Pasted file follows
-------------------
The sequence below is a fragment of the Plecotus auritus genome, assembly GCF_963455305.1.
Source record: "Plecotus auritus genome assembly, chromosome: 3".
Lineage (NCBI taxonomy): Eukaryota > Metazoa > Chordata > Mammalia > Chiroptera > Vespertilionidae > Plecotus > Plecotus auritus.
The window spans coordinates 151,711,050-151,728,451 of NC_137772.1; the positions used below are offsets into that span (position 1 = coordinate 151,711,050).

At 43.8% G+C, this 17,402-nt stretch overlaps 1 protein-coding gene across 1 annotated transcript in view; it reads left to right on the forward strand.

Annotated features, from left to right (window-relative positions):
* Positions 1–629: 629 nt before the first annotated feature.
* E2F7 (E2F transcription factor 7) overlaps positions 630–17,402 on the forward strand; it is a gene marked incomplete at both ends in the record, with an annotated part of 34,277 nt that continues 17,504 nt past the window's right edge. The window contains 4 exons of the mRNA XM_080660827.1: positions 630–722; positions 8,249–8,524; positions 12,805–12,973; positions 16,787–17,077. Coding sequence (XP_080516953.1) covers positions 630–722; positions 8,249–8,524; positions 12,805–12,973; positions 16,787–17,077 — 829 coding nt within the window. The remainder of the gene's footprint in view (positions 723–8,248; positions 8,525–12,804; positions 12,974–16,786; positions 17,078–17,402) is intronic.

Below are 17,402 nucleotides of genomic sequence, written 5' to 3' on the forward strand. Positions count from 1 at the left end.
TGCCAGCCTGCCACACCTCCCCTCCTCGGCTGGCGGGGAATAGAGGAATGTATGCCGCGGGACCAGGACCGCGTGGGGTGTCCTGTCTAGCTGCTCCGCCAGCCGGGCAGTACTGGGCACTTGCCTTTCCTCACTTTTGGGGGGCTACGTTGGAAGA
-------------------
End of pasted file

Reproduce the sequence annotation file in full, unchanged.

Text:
The sequence below is a fragment of the Plecotus auritus genome, assembly GCF_963455305.1.
Source record: "Plecotus auritus genome assembly, chromosome: 3".
Lineage (NCBI taxonomy): Eukaryota > Metazoa > Chordata > Mammalia > Chiroptera > Vespertilionidae > Plecotus > Plecotus auritus.
The window spans coordinates 151,711,050-151,728,451 of NC_137772.1; the positions used below are offsets into that span (position 1 = coordinate 151,711,050).

At 43.8% G+C, this 17,402-nt stretch overlaps 1 protein-coding gene across 1 annotated transcript in view; it reads left to right on the forward strand.

Annotated features, from left to right (window-relative positions):
* Positions 1–629: 629 nt before the first annotated feature.
* E2F7 (E2F transcription factor 7) overlaps positions 630–17,402 on the forward strand; it is a gene marked incomplete at both ends in the record, with an annotated part of 34,277 nt that continues 17,504 nt past the window's right edge. The window contains 4 exons of the mRNA XM_080660827.1: positions 630–722; positions 8,249–8,524; positions 12,805–12,973; positions 16,787–17,077. Coding sequence (XP_080516953.1) covers positions 630–722; positions 8,249–8,524; positions 12,805–12,973; positions 16,787–17,077 — 829 coding nt within the window. The remainder of the gene's footprint in view (positions 723–8,248; positions 8,525–12,804; positions 12,974–16,786; positions 17,078–17,402) is intronic.

Below are 17,402 nucleotides of genomic sequence, written 5' to 3' on the forward strand. Positions count from 1 at the left end.
TGCCAGCCTGCCACACCTCCCCTCCTCGGCTGGCGGGGAATAGAGGAATGTATGCCGCGGGACCAGGACCGCGTGGGGTGTCCTGTCTAGCTGCTCCGCCAGCCGGGCAGTACTGGGCACTTGCCTTTCCTCACTTTTGGGGGGCTACGTTGGAAGA